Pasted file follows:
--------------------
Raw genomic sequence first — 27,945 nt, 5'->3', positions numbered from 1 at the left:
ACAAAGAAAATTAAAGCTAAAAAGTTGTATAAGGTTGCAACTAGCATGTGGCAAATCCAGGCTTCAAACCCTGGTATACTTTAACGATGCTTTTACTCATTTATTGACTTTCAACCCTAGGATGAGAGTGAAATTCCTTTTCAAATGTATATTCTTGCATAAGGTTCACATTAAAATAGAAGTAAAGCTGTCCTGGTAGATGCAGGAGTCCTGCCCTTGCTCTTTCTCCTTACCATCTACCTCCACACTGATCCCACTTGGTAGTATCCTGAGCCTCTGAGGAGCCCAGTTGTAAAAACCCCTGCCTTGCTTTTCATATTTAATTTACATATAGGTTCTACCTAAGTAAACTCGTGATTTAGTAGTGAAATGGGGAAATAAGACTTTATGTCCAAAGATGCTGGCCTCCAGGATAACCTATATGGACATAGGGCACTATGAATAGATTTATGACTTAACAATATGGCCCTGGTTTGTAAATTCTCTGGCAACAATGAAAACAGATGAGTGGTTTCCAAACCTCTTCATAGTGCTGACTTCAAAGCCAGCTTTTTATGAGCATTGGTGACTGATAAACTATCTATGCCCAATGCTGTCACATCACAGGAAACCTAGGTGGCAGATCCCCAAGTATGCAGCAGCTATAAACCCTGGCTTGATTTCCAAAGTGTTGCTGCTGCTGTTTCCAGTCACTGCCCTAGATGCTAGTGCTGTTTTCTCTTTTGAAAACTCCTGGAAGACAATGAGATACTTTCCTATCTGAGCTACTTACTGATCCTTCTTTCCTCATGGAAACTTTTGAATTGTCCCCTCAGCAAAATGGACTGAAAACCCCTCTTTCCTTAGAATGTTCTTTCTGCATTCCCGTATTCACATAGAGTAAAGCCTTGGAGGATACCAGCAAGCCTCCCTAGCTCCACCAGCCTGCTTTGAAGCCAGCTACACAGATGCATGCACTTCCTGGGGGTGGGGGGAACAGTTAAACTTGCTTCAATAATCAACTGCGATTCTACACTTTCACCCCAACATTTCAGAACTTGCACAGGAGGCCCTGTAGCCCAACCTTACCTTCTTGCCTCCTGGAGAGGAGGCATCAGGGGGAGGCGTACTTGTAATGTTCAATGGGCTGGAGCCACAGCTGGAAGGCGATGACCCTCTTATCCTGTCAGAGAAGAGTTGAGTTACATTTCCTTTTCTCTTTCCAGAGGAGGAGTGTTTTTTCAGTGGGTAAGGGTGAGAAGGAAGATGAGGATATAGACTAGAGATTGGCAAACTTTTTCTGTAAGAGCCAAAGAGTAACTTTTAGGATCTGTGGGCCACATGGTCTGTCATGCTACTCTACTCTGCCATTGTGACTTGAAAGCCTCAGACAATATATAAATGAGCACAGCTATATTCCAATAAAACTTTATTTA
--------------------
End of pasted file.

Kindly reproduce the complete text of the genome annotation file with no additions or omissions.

Raw genomic sequence first — 27,945 nt, 5'->3', positions numbered from 1 at the left:
ACAAAGAAAATTAAAGCTAAAAAGTTGTATAAGGTTGCAACTAGCATGTGGCAAATCCAGGCTTCAAACCCTGGTATACTTTAACGATGCTTTTACTCATTTATTGACTTTCAACCCTAGGATGAGAGTGAAATTCCTTTTCAAATGTATATTCTTGCATAAGGTTCACATTAAAATAGAAGTAAAGCTGTCCTGGTAGATGCAGGAGTCCTGCCCTTGCTCTTTCTCCTTACCATCTACCTCCACACTGATCCCACTTGGTAGTATCCTGAGCCTCTGAGGAGCCCAGTTGTAAAAACCCCTGCCTTGCTTTTCATATTTAATTTACATATAGGTTCTACCTAAGTAAACTCGTGATTTAGTAGTGAAATGGGGAAATAAGACTTTATGTCCAAAGATGCTGGCCTCCAGGATAACCTATATGGACATAGGGCACTATGAATAGATTTATGACTTAACAATATGGCCCTGGTTTGTAAATTCTCTGGCAACAATGAAAACAGATGAGTGGTTTCCAAACCTCTTCATAGTGCTGACTTCAAAGCCAGCTTTTTATGAGCATTGGTGACTGATAAACTATCTATGCCCAATGCTGTCACATCACAGGAAACCTAGGTGGCAGATCCCCAAGTATGCAGCAGCTATAAACCCTGGCTTGATTTCCAAAGTGTTGCTGCTGCTGTTTCCAGTCACTGCCCTAGATGCTAGTGCTGTTTTCTCTTTTGAAAACTCCTGGAAGACAATGAGATACTTTCCTATCTGAGCTACTTACTGATCCTTCTTTCCTCATGGAAACTTTTGAATTGTCCCCTCAGCAAAATGGACTGAAAACCCCTCTTTCCTTAGAATGTTCTTTCTGCATTCCCGTATTCACATAGAGTAAAGCCTTGGAGGATACCAGCAAGCCTCCCTAGCTCCACCAGCCTGCTTTGAAGCCAGCTACACAGATGCATGCACTTCCTGGGGGTGGGGGGAACAGTTAAACTTGCTTCAATAATCAACTGCGATTCTACACTTTCACCCCAACATTTCAGAACTTGCACAGGAGGCCCTGTAGCCCAACCTTACCTTCTTGCCTCCTGGAGAGGAGGCATCAGGGGGAGGCGTACTTGTAATGTTCAATGGGCTGGAGCCACAGCTGGAAGGCGATGACCCTCTTATCCTGTCAGAGAAGAGTTGAGTTACATTTCCTTTTCTCTTTCCAGAGGAGGAGTGTTTTTTCAGTGGGTAAGGGTGAGAAGGAAGATGAGGATATAGACTAGAGATTGGCAAACTTTTTCTGTAAGAGCCAAAGAGTAACTTTTAGGATCTGTGGGCCACATGGTCTGTCATGCTACTCTACTCTGCCATTGTGACTTGAAAGCCTCAGACAATATATAAATGAGCACAGCTATATTCCAATAAAACTTTATTTA